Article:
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I have a recipe for an almond cream that calls for T:P:T, which I understand to mean equal parts of Almond Powder and Confectioner's/Powdered Sugar.

Assuming this is correct, what is almond powder, and is it the same as almond flour? Or almond meal?

I'm very confused :wacko:



Some people say the glass is half empty, others say it is half full, I say, are you going to drink that?

Ben Wilcox


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Unless I am mistaken, the chef was only here for the period stated in the notice:

Master Baker James MacGuire is here to answer all of your baking questions from June 1st thru June 6, 2004.

That being said, let me answer your question.

This vendor carried the almond powder:


You can make the almond powder yourself by working small amounts of almond meal in a blender in brief bursts, then sifting the result through a very fine mesh sieve. It should have the texture of cake flour.

"There are, it has been said, two types of people in the world. There are those who say: this glass is half full. And then there are those who say: this glass is half empty. The world belongs, however, to those who can look at the glass and say: What's up with this glass? Excuse me? Excuse me? This is my glass? I don't think so. My glass was full! And it was a bigger glass!" Terry Pratchett


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Dear Ben,

As I was saying, good questions will lead to careful answers!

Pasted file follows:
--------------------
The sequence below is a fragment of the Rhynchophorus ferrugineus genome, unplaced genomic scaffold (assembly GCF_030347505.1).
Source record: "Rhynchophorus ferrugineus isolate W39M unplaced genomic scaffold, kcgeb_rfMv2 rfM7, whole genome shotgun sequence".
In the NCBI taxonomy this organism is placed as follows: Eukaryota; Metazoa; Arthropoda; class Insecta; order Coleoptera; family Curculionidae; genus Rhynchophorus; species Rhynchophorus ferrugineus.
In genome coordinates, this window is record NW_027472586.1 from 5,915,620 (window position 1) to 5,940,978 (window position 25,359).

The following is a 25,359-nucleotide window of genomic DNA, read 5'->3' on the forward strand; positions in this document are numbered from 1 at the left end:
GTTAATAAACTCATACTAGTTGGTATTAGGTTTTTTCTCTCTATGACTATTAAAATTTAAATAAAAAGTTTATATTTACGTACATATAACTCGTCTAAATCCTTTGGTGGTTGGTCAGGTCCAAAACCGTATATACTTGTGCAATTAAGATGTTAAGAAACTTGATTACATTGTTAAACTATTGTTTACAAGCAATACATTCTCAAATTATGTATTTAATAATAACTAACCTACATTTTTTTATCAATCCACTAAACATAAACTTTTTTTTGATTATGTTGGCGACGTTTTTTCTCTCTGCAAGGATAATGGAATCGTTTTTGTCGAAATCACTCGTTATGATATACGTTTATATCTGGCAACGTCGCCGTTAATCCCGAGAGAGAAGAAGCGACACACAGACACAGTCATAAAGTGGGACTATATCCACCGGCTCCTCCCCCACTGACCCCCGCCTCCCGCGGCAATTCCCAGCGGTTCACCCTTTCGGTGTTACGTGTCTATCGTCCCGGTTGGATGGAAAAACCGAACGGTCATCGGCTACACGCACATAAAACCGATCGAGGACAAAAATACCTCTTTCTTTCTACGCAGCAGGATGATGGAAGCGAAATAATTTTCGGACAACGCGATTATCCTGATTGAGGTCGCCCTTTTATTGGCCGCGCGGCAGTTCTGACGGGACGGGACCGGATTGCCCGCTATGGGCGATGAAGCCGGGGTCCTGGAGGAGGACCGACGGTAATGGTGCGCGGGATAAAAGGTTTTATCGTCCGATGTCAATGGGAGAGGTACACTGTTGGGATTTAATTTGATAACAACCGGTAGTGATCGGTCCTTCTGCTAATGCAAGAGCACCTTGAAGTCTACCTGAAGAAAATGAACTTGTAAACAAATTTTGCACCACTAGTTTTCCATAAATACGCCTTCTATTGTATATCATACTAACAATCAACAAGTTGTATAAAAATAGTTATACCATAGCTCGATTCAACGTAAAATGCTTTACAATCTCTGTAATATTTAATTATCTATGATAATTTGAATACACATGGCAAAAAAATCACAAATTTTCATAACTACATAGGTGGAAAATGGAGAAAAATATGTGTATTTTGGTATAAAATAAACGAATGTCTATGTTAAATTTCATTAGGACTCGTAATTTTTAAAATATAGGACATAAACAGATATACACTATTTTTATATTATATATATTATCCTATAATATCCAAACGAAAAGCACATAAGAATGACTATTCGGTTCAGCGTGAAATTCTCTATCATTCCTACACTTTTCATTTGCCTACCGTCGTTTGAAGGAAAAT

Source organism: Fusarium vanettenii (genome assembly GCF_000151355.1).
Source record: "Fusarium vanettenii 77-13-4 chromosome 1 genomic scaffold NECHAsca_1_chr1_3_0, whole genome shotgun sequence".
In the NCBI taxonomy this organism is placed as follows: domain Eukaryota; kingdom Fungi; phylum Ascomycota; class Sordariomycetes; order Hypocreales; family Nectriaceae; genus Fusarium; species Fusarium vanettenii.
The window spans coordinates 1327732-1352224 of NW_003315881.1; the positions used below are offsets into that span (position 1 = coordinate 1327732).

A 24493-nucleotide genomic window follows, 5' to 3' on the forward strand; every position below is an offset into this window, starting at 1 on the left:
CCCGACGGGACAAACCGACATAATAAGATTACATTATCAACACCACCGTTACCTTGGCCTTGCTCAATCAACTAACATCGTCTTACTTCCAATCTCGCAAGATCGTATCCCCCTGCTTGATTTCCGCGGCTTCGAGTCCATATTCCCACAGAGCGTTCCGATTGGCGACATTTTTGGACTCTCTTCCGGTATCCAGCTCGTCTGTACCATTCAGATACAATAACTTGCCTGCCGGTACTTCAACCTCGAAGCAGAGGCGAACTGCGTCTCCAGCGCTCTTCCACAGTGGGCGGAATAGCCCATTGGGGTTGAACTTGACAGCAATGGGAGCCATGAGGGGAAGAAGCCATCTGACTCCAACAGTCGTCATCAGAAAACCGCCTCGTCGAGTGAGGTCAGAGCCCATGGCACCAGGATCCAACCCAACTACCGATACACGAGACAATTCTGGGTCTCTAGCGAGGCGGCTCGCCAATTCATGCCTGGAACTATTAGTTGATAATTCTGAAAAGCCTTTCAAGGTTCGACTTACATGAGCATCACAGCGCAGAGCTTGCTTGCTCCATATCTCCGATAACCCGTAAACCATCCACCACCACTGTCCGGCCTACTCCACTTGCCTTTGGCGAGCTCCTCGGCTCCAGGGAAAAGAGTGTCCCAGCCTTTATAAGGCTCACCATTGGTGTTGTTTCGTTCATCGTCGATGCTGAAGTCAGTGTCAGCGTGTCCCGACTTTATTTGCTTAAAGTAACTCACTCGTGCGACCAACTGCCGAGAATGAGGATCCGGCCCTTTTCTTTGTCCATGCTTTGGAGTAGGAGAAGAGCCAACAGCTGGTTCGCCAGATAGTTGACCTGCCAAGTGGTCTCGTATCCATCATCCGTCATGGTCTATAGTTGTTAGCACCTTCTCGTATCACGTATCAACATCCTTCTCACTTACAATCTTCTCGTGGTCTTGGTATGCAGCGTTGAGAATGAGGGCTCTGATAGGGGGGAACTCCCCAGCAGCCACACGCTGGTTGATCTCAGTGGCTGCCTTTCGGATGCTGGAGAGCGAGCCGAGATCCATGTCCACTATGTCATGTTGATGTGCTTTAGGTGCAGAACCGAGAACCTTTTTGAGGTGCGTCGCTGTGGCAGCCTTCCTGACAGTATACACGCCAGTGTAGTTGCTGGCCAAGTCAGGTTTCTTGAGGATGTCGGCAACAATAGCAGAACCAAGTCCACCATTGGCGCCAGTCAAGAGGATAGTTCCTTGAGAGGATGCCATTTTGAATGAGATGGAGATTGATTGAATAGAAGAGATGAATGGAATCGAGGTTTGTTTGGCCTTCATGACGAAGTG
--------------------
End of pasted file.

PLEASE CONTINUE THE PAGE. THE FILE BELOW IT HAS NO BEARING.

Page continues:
TPT is an abbreviation of the French pastry term " Tant pour tant", which can be loosely translated as " so much for so much". What you said about it's being a mixture of almond powder and icing sugar is true these days, but this is not how it began.

French pastry people and confectioners used to " broyeuses" ( grinders?), which consisted of a pair of mechanised stone cylinders, side by side, with a handle to adjust the distance between them ( have you ever seen a home pasta machine with a manual crank ?). They were used to reduce things to a powder or a paste ( almonds or almonds + hazelnuts could be cooked with sugar to the caramel stage, cooled, and the result , put through the machine at a finer setting each time. Depending upon the exact amounts of nuts and sugar, a fine powder ( nougatine )or an unctuous paste ( praline )is the result.

Anyway, back to tant pour tant: It was probably difficult to grind almonds by themselves without their turning into an oily mess, so grinding them with sugar made sense because there was sugar in the recipe anyway, and tant pour tant was kept on hand for various uses ( i.e. add enough egg white to form a firm paste and put it back through broyeuse and it became raw almond paste, add enough egg white so that it is stiff but can still be forced through a piping bag and it becomes the simplest form of almond maccarons, tant pour tant folded into whipped egg whites formed the basis for gateau Succes, etc.....)

Most places don't have the old fashioned grinder- the broyeuse- anymore, and buy praline, almond paste, and other things ready-made. I don't know why the recipe which you have found for almond cream calls for tant pour tant, and I think that if you have access to powdered almonds, you could replace the TPT with it's equivalent in sugar ( to be added to the rest of the sugar in the recipe) and almond powder.

However, if you can't find powdered almonds, you can put whole or sliced blanched almonds into a food processer with granulated sugar. If you need tant pour tant for another more typical use , it would be best to use icing sugar for a more finely textured result ( remember that North American icing- confectioners' sugar contains an alarming amount of starch so that it doesn't cake together. For this reason perhaps, it never seems to completely melt into things. I replace it with granulated sugar when I feel I can. When patissiers made tant pour tant, they were also turning the granulated sugar in the recipe into icing sugar !).

I hope my reply is helpful. I didn't mean to confuse things further!

Every good wish


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